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It is said that we cannot use articles with "abstract nouns". But here articles are used with them? I am just confused. How do you explain this in detail?

  • Don't tell a lie.
  • Speak the truth.
  • I have a headache.
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    It is said that we cannot use articles with "abstract nouns". Whoever said that was wrong, because as you point out, it is a lie, and the truth is that you can. – stangdon Jan 2 '16 at 23:42
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None of the nouns in your examples are what people mean when they speak of "abstract nouns".

An abstract noun designates a quality or "essence" abstracted—"taken away from"—any concrete instance. Beauty, for instance, is the quality we attribute to beautiful things, and Nobility is the quality we attribute to noble people; but we use them as abstract nouns only when we consider them as having some sort of existence apart from beautiful things and noble people.

  • (It is perhaps worth mentioning that whether beauty and nobility actually exist is a very controversial philosophical question. A lot of people feel that Plato's philosophy, which treats the abstractions beauty and nobility and good as not merely existing but as being somehow more "real" than the things in which they are detected, is at bottom a "disease of language": an illegitimate reification of what is really nothing more than a grammatical manipulation.)

But the words we use to designate these abstract qualities can also be used to designate instances of the qualities occurring. The beauty of nature is not wholly abstract beauty but the particular beauty we find in nature. We say that a man or woman exhibits a certain nobility on a particular occasion or in a particular action.

In your examples,

  • Lie is never an abstraction; a lie is an untrue statement.

  • Headache is never an abstraction; it may designate a condition suffered by a particular individual (I have a headache) or it may be employed as a designation for the condition considered under the aspect of etiology or treatment (Headache may be treated with aspirin).

  • Truth may be an abstraction (Beauty is Truth, Truth Beauty, that is all You know on earth and all you need to know), but in Tell the truth it means not the abstraction but a statement to which truth may be attributed, a true statement.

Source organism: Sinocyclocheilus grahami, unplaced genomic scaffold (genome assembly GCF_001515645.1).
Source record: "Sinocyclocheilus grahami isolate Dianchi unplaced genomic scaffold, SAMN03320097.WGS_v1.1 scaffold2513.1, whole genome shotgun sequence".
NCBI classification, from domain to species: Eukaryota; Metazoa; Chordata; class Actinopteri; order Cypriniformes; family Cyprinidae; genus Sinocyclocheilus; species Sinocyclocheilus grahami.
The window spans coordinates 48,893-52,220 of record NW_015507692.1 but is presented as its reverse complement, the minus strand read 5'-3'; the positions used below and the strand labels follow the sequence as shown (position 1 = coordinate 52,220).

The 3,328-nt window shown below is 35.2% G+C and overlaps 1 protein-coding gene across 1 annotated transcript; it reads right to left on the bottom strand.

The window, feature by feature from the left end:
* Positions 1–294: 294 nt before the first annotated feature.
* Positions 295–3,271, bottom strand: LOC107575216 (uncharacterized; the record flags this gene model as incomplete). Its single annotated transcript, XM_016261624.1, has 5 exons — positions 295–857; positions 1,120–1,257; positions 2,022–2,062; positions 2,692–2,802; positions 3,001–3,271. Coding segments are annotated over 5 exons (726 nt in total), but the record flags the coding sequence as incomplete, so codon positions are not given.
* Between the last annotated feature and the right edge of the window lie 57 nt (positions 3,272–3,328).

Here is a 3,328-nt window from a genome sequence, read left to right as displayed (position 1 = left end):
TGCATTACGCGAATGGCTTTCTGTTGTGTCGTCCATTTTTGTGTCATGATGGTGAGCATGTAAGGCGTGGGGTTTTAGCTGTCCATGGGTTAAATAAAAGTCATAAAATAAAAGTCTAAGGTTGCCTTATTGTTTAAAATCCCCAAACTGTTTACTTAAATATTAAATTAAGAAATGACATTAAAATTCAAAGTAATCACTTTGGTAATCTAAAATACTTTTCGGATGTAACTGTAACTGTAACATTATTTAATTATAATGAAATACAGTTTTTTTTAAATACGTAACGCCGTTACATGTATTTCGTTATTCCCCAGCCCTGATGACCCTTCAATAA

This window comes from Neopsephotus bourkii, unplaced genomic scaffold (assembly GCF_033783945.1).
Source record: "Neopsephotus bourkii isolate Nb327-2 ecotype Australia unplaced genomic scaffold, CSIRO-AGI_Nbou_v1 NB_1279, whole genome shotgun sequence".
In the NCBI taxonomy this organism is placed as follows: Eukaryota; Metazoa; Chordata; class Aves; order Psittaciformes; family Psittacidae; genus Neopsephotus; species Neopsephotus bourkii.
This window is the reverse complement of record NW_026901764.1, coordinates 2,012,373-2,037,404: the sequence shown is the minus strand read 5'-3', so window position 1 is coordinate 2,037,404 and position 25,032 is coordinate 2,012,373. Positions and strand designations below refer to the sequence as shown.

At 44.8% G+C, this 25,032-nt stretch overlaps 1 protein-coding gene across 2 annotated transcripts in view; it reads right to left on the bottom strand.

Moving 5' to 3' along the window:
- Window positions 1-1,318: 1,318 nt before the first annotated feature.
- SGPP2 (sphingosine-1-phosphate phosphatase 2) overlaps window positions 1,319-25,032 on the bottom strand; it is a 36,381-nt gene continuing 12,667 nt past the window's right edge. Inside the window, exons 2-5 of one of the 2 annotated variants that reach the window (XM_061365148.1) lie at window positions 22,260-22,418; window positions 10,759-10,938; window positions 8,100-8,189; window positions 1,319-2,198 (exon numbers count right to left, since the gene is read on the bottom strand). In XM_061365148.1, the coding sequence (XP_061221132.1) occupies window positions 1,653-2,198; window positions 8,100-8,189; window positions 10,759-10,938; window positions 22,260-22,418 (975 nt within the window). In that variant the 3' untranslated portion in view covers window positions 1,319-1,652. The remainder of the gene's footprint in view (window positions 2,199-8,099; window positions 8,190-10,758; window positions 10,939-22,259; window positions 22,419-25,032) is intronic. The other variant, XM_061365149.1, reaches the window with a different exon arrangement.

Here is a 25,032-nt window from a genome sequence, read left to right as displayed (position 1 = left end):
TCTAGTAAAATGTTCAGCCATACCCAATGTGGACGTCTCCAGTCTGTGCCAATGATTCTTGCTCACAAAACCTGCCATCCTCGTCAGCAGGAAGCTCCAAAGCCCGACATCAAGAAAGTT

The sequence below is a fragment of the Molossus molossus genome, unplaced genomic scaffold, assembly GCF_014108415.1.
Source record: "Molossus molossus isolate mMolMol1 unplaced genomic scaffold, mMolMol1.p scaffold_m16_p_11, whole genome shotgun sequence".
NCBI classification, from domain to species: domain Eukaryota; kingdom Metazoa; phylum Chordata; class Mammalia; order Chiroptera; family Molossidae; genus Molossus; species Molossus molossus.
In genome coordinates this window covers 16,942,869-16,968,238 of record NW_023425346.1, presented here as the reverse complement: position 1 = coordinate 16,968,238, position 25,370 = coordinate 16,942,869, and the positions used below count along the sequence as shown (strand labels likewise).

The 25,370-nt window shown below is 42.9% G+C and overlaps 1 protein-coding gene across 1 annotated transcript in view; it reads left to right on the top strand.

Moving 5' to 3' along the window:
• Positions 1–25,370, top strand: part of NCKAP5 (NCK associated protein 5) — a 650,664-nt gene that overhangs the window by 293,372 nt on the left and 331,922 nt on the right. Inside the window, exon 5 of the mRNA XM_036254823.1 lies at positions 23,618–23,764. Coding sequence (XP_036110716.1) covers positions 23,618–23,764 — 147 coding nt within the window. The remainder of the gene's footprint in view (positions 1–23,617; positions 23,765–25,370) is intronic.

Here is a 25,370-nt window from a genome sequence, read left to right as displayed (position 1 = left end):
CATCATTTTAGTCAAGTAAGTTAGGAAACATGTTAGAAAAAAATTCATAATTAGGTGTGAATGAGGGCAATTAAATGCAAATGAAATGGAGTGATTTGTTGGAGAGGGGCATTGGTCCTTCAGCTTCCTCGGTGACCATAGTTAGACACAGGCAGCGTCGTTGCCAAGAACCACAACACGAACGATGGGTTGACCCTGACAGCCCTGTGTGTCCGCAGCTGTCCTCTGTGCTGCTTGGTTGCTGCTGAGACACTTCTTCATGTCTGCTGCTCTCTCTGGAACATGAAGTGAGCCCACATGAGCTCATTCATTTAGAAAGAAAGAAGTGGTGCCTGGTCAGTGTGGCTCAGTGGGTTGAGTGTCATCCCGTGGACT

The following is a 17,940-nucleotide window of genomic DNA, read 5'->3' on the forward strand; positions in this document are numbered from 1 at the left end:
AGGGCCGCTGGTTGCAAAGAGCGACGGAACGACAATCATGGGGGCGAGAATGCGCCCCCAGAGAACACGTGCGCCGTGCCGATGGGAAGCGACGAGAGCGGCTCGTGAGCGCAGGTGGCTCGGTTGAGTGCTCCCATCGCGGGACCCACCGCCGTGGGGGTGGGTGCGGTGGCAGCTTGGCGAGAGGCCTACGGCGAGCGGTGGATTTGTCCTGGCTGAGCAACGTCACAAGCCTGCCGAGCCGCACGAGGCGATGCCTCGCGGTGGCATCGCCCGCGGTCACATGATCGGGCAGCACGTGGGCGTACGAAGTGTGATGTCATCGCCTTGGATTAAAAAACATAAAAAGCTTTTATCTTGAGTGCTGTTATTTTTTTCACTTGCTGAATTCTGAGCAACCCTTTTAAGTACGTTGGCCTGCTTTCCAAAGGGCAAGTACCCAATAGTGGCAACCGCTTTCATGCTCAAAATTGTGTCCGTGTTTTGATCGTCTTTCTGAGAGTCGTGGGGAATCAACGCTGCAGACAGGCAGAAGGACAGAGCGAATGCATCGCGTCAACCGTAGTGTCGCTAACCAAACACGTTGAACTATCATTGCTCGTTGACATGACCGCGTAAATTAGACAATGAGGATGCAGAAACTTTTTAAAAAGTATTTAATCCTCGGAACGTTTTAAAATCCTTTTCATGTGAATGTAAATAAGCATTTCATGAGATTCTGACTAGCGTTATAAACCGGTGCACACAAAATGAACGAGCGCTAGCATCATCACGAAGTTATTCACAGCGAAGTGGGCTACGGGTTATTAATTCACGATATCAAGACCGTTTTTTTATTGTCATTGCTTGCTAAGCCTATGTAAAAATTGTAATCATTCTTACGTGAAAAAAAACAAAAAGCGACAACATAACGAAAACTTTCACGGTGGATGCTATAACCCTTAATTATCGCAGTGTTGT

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I think it is simply idiomatic, which makes it hard to understand.

We say, "I have a headache" and "I have a medical condition," but "I have shingles," and "I have heartburn."

We say, "Speak [or Tell] the truth," but "This is a truth worth knowing," or "There is no truth in what you say."

We say, "Don't tell a lie," but "That was untruthful," or "Your lie hurt my feelings."

These are examples of why English is so difficult to learn!

To quote from part of @rogermue's answer (linked in the comments below):

"A better formulation of the rule would be 'Abstract nouns are mostly used without articles, but there are cases where an article is used.' It is impossible for grammars to cover a lot of grammar points with exact rules. The handling of such 'grey' grammar zones is a matter of experience you only get by reading a lot of original texts."

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Some abstract nouns can be used in a particular sense with a/an, but in the singular only:

  • a help: my children are a great help to me.
  • a relief: it was a relief to sit down.
  • a knowledge: he had a good knowledge of mathematics.
  • a love: a love of music.

So, may be 'lie' come with 'a' article (according to 'A Practical English Grammar')

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I have its answer. It is very hard to understand the rules of English Grammar, In the Sentence "Tell a lie" lie is a singular noun and it's also a rule to use "A" before singular noun for e.g. a one rupee note. And with this, there is also a rule for it , that we use article "A" only with countable nouns and we can count our lies but we can't count our truth that is the reason to use A with Lie and The with Truth.

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